A few months ago I received a free book on mercy from an associate professor of religious studies at a Catholic university. I was expecting a very technical explanation of what mercy was – a theological treatise. Instead, it was a collection of personal stories.
Even though the year of mercy that inspired such a book is over, Mercy Matters: Opening Yourself to the Life-Changing Gift by Mathew N. Schmalz remains a worthwhile read. Setting up as a series of stories makes it much easier for us to apply it to our everyday life.
Schmalz’s stories come from everyday American life, from his experience as a missionary, and from discussing exceptional events like the Boston Marathon bombing with others. They hold a personal touch because they are all experiences within his own life and not just abstract examples.
He brings out certain moral and religious values from the stories. However, starting with the stories, some of which show him receiving mercy or imperfectly practicing it, allows him to avoid a huge pitfall of books on moral issues: his voice comes across offering hope to the reader and not as insisting on perfection from the reader. Even the few times the story shows him properly practicing mercy, his reflection is about all those factors which helped him do so not about how great he was.
Now, a few specific points about what mercy is that he presents.
He points out, “Compassion is co-suffering – recognizing and experiencing the interconnectedness of love and longing, anger and disappointment. Mercy comes in when you accept the whole thing – and the whole person.” Thus, mercy comes from a place of sharing the other’s burdens.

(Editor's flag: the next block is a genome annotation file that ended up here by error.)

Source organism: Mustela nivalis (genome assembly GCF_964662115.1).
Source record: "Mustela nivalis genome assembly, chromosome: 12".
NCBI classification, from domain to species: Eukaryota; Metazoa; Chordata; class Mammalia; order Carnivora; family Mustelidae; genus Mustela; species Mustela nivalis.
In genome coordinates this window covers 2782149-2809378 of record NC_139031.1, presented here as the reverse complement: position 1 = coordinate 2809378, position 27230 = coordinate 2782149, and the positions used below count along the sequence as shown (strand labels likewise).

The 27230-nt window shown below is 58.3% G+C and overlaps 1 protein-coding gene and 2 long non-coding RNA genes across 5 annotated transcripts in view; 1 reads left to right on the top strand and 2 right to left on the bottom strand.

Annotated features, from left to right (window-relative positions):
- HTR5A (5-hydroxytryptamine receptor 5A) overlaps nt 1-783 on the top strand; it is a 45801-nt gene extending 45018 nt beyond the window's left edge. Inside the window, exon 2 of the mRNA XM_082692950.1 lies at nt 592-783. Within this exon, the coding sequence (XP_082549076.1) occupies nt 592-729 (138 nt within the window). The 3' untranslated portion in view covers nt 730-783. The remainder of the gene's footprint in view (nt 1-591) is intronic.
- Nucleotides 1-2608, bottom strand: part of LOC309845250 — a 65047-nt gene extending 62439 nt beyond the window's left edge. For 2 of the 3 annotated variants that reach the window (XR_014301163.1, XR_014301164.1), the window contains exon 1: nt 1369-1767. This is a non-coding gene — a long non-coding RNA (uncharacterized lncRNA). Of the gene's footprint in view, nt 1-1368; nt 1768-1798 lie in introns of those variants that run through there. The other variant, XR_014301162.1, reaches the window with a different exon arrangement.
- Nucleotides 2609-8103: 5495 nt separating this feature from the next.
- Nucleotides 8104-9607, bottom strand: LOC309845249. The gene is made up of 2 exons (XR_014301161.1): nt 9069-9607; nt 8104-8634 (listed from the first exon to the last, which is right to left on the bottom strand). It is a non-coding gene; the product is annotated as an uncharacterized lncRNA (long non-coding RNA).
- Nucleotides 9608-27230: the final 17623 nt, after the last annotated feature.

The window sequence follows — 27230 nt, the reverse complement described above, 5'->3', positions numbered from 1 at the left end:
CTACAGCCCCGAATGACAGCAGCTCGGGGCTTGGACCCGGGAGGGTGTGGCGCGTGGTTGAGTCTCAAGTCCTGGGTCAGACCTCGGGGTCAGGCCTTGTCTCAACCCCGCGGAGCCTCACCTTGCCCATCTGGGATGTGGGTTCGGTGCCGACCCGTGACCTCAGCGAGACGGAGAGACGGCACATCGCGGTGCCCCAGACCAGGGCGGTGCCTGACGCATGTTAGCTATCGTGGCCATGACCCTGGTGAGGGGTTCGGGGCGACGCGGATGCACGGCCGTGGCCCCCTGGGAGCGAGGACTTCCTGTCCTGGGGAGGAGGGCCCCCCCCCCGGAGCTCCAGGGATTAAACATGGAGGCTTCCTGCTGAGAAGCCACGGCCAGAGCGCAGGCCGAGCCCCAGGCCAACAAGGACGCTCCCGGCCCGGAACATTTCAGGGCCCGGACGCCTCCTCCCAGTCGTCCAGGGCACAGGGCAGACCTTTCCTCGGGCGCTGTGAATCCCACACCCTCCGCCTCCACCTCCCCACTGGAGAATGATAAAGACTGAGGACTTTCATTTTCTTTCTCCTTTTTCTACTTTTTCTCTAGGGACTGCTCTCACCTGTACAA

He shares a long story about having to kick a man out of a drug recovery program and send him to a homeless shelter because drugs were found in his system in a urine test. He struggles with how this could possibly be merciful. In the end, he realizes sometimes loving another means trying to show them who they are when they can’t face it themselves, and certain forms of love can only be given to someone who has a certain degree of self-awareness.
This story shows the need to give mercy to all, both perpetrator and victim. This comes out in his discussion of the Boston Marathon bombing. “Mercy to the killers [the Tsarnaev brothers] might be a way of responding to violence by breaking the cycle of recrimination and revenge. But that very same mercy also ran the risk of another kind of violence by insulting the many victims in the memory of those were killed.”
Near the end he gives an important point about the value of forgiving: “Forgiveness is not a sign of weakness but a strength; forgiveness is not resignation, it is hope.”
So, if you struggle with practicing mercy, I would highly recommend this book as a way to learn about this wonderful virtue.
Disclaimer: Mathew sent me this book for free as a gift in appreciation for my presence on Twitter – it was free but not a review copy.